Case Study 2 – Electrical Contractors, West Midlands
Rescued by a CVA in 2010, this manned guarding company based in east London called us for help in late 2011. Sales had grown steadily to around £1.3m pa, but break even levels were hard to budge down from £1.5m pa.
We looked at the cost cutting issues again and again, but without taking out the fixed cost of the directors, the losses would continue.
With our help a cashflow model was revised that showed how long cash would last if Bibby continued to provide factoring at 80% drawdown. The answer worried all of us. Our work showed that Christmas wages may not be paid in full.
Our strategy was to help the directors cut costs and with the CVA in place the directors could be removed as employees. Thereafter, they would stand down as directors and officers of the company.
OR option 2 was to assist them to find a buyer, sell the trading contracts and preserve the 90+ jobs not including the board of directors.
A local rival with an emphasis on cleaning contracts was trying to grow its security/ manned guarding business. Cheswick helped negotiate the deal, built the contracts for the business and assets to be sold and introduced a formal valuation company called Winterhill Largo plc to value the assets, the contracts and vehicles.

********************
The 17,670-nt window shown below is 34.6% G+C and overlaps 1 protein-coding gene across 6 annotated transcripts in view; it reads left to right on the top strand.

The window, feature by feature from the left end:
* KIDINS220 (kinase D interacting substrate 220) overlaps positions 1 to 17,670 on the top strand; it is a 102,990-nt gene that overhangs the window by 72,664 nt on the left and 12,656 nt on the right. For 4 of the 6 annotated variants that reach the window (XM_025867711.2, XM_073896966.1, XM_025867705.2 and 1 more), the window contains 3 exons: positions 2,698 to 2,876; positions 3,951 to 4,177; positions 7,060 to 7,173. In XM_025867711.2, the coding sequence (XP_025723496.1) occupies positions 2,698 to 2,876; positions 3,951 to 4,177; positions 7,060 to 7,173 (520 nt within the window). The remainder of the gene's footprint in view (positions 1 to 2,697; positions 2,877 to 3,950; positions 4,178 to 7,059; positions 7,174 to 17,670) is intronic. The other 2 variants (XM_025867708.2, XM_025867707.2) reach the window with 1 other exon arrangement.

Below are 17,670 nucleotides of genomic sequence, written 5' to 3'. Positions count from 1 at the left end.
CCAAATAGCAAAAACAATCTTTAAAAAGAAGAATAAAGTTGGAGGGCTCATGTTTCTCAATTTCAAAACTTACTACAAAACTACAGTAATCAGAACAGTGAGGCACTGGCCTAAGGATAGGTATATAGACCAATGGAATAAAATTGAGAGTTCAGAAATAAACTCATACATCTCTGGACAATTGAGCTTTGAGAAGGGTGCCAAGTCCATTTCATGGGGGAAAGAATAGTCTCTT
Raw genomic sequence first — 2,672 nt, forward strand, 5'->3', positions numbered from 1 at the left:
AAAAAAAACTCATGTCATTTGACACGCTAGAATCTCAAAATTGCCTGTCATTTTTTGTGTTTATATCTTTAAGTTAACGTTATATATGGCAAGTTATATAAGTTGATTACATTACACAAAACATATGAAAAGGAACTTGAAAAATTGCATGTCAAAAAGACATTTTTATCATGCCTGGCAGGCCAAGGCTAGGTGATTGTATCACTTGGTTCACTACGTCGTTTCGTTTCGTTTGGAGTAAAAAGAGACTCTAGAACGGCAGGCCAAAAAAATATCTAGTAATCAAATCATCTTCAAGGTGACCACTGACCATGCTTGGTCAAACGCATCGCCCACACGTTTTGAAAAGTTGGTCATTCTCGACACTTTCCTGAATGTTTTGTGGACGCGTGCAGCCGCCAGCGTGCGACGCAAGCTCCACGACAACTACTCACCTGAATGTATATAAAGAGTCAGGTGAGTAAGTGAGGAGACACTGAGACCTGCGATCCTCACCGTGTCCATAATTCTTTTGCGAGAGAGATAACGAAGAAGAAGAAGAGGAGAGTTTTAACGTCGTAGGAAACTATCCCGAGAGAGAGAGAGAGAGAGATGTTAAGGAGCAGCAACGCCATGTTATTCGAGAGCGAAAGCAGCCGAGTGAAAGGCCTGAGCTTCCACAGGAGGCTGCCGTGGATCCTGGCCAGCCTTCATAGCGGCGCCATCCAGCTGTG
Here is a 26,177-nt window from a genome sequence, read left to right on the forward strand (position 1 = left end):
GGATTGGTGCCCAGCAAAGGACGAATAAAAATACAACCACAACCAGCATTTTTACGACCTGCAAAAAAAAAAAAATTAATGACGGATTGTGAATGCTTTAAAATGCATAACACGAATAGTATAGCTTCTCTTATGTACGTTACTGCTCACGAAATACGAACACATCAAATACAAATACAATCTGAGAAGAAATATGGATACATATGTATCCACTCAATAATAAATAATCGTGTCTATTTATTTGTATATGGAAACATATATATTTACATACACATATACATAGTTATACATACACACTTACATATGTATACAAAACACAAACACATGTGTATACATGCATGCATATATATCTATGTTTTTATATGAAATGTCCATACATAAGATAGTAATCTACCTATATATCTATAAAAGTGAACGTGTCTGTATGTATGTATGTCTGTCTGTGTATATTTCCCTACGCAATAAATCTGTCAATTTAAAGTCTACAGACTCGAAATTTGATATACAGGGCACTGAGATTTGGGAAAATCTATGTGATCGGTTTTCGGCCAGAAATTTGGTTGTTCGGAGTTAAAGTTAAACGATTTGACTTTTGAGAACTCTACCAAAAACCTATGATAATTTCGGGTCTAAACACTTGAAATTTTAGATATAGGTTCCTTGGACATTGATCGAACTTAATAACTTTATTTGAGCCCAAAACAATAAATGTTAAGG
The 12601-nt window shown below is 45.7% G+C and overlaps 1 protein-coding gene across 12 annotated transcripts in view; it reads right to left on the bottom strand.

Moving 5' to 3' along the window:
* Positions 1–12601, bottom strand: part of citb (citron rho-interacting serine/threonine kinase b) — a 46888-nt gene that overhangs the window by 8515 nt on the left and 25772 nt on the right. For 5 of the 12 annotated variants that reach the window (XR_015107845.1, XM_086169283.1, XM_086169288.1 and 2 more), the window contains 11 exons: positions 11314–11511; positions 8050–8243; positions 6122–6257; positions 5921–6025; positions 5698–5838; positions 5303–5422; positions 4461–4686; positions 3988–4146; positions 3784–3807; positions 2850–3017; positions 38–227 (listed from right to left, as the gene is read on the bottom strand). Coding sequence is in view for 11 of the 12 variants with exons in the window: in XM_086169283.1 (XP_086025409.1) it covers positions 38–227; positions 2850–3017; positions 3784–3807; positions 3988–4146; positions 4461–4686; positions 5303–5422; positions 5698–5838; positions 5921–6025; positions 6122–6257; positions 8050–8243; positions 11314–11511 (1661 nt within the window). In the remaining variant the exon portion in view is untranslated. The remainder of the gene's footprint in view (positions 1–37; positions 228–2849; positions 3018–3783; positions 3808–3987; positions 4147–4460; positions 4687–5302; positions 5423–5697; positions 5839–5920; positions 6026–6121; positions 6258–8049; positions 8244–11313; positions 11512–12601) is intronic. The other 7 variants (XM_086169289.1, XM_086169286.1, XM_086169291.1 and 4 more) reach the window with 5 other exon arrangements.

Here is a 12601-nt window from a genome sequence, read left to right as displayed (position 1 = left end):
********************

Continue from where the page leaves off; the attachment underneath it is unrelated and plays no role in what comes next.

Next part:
A deal was done just before Christmas 2011, it was a tight deadline because the company's slow sales meant that there was insufficient drawdown to pay all the wages. The buyer took on the wages shortfall, thus paying the valuation set by Winterhill. So, all employees were transferred to the buyer. The directors agreed to step down, one now works as a freelance consultant to the buyer.
As directors they correctly MAXIMISED the interests of creditors, they saved 90 jobs and they raised sufficent funds to pay for a creditors voluntary liquidation. The factoring provider was quickly paid off in full including exit fees. No personal guarantees were called up.
Clearly, the moral of this case study, is this - leave it too late and none of these benefits could be yours. Act now and get a dying business sold before cash runs out. You have a legal obligation to act in the best interests of all creditors. So, by sitting around waiting for the cash to run out, are you acting properly?